If I were to tell you that once upon a time in America, three white men were accused of hopping in pickup trucks, chasing a Black man around their neighborhood and essentially lynching him and that a nearly all-white jury would be presiding over the mens’ murder case, around what year would you guess this had happened in? 1950? 1964? Sometime during the Reconstruction era?
How about the end of 2021?
It took two and a half weeks for a jury to be selected in the murder case of Greg and Travis McMichael and William “Roddie” Bryan Jr.—the three men accused of murdering Ahmaud Arbery—and somehow, after that unusually long process that involved multiple eliminations rounds like it was the justice system version of The Bachelor, 11 white people and just one Black person ended up on the panel in a Georgia county where more than a quarter of the population is Black.
So, maybe there just weren’t many Black jurors in the pool, right? Well, according to the New York Times, “Linda Dunikoski, a special prosecutor from the Cobb County District Attorney’s Office, tried on Wednesday to challenge the defense attorneys’ removal of eight Black potential jurors, citing a U.S. Supreme Court ruling that makes it unconstitutional to strike people from a jury solely because of their race.”
It’s unclear if the eight dismissed Black jurors were the only ones in the pool besides the one who was ultimately selected—because that would be strange considering the fact that some 600 potential jurors were ordered to appear for the selection process in a county that is, again, 26.6 percent Black, according to the U.S. Census Bureau.
Either way, Glynn County Superior Court Judge Timothy R. Walmsley—who, thus far, has been pretty even-handed and has denied the defense’s multiple attempts at putting Arbery on trial for his own murder—appears to believe the selection process that ended in a virtually melanin-less jury was a fair one.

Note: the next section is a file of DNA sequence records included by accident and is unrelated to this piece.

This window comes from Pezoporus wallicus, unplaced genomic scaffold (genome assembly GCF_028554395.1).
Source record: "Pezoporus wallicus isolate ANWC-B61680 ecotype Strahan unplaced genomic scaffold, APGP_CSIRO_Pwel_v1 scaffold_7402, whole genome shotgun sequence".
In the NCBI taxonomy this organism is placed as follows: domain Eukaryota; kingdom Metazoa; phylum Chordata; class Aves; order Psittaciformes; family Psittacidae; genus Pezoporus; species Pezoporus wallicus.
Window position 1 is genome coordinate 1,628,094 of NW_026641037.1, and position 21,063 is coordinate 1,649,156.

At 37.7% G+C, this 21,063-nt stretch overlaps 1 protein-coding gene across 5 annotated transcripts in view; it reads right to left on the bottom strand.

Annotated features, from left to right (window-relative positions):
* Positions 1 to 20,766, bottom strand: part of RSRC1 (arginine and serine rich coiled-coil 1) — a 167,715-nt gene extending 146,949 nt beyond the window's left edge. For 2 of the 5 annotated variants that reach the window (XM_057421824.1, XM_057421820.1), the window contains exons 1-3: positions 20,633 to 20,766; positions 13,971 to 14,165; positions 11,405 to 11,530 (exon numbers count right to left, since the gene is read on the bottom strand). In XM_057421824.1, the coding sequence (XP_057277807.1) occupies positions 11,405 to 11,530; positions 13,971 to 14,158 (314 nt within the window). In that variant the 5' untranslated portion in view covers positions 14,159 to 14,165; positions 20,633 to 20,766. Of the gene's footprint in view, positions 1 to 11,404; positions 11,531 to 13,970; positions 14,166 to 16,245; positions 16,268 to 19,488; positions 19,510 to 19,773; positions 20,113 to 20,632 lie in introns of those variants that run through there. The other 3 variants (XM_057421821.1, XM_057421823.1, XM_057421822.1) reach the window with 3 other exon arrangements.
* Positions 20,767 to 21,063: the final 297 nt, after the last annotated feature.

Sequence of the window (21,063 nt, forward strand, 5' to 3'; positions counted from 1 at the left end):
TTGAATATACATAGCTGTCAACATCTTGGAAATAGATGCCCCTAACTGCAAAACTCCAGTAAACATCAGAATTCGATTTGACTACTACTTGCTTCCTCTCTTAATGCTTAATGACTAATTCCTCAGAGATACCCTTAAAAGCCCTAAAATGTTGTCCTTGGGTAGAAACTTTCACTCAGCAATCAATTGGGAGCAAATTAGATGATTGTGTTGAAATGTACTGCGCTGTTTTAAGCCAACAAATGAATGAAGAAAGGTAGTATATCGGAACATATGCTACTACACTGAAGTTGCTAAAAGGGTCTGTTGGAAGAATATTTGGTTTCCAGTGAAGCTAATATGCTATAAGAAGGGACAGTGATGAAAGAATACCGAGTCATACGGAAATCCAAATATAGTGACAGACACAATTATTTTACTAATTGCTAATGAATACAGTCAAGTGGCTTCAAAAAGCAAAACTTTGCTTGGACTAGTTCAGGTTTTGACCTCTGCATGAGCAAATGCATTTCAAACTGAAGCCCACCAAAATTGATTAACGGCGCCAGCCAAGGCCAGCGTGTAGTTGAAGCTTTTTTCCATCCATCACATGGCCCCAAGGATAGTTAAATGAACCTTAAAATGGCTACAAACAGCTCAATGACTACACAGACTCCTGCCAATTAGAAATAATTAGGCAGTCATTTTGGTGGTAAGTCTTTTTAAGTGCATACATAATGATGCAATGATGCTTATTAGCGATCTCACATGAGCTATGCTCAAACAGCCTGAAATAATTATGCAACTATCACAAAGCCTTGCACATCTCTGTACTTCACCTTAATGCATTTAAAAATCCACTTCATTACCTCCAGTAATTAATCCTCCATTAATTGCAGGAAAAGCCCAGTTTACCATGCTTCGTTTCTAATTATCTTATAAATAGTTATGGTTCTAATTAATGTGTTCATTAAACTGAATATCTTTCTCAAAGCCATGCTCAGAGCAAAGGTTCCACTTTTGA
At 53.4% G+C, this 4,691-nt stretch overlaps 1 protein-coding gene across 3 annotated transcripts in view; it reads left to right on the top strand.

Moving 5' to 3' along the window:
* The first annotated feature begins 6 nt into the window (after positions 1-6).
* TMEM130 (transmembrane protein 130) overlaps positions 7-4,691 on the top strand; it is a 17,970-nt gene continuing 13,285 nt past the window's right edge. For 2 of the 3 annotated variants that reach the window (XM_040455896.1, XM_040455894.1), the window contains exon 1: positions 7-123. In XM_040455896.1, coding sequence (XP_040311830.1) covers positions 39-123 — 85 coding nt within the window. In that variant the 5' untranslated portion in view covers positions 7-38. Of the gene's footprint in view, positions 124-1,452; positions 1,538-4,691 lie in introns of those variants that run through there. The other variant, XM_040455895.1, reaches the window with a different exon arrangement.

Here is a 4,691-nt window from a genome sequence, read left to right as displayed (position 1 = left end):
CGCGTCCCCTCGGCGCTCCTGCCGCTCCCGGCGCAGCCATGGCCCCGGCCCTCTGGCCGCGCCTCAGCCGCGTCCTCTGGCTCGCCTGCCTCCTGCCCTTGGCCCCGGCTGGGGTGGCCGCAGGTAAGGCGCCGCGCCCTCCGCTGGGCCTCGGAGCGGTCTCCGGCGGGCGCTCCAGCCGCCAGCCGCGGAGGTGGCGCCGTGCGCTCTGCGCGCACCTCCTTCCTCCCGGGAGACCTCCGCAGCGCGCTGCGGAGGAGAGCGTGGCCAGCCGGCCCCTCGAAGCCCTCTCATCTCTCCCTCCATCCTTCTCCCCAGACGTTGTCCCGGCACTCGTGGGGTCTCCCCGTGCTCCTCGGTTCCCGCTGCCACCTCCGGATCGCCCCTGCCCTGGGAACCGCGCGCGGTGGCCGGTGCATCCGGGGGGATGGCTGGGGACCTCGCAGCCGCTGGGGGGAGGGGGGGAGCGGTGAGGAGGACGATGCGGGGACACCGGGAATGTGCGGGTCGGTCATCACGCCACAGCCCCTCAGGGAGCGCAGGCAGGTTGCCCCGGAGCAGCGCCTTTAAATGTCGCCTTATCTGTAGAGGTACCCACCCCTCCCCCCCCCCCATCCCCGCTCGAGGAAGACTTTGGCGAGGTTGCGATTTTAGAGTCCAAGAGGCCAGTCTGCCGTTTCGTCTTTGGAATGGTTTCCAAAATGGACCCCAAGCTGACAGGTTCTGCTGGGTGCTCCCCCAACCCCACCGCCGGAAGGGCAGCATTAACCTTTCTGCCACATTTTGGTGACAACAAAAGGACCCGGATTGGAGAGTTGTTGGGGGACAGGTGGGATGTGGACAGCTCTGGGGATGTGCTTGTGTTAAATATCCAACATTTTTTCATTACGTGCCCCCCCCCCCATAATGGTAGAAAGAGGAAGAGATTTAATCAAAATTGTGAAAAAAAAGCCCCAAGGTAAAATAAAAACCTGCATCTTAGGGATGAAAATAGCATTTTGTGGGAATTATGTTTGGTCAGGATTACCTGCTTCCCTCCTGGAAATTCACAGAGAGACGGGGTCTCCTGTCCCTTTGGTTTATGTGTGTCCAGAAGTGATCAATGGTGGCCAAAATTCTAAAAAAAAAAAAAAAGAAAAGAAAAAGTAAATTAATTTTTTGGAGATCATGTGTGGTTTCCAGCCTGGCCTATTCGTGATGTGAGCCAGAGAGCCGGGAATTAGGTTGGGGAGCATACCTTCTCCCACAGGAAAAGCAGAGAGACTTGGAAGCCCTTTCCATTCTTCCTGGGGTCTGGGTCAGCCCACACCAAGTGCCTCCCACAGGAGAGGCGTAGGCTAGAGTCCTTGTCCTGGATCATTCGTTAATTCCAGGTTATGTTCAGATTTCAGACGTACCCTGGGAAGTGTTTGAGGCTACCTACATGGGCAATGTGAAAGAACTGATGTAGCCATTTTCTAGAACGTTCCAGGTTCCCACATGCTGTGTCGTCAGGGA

Walmsley acknowledged that “quite a few African American jurors were excused through peremptory strikes executed by the defense,” but he insisted that it “doesn’t mean that the court has the authority to reseat, simply, again, because there’s this prima facie case,” and that the defense provided a “legitimate, nondiscriminatory, clear, reasonably specific and related reason” for why each Black juror shouldn’t be seated.
Mind you, if you’ve been following the lengthy jury selection process, you might be skeptical of the idea that zero bias went into it considering the fact that earlier in the process, two out of eight jurors who had advanced to the next phase admitted they knew the defendants personally. In contrast, one potential juror who said she knew Arbery’s father was immediately dismissed.
Listen: It’s understandable that in a community of only 85,000 residents, it might be difficult to find an impartial jury for a high-profile case that eventually made it into the national news cycle and one where there was video footage of Arbery’s killing for the public to view. Still, how is it that after this long, drawn-out process, the court was still only able to come up with a jury that looks like the pre-Eddie Murphy cast of Saturday Night Live? Are we to believe that nearly all the Glynn County residents who have formed no opinion on the biggest story to hit their town in recent history just happened to be white?
Also, it should be noted that not every case high-profile case that everyone knows about has had a jury selection process that took the better part of three weeks to complete. You may have heard about a young white man by the name of Kyle Rittenhouse who is on trial for murder after killing two people and injuring a third with an assault-style rifle he wasn’t legally allowed to carry.
Seriously, what year is it again?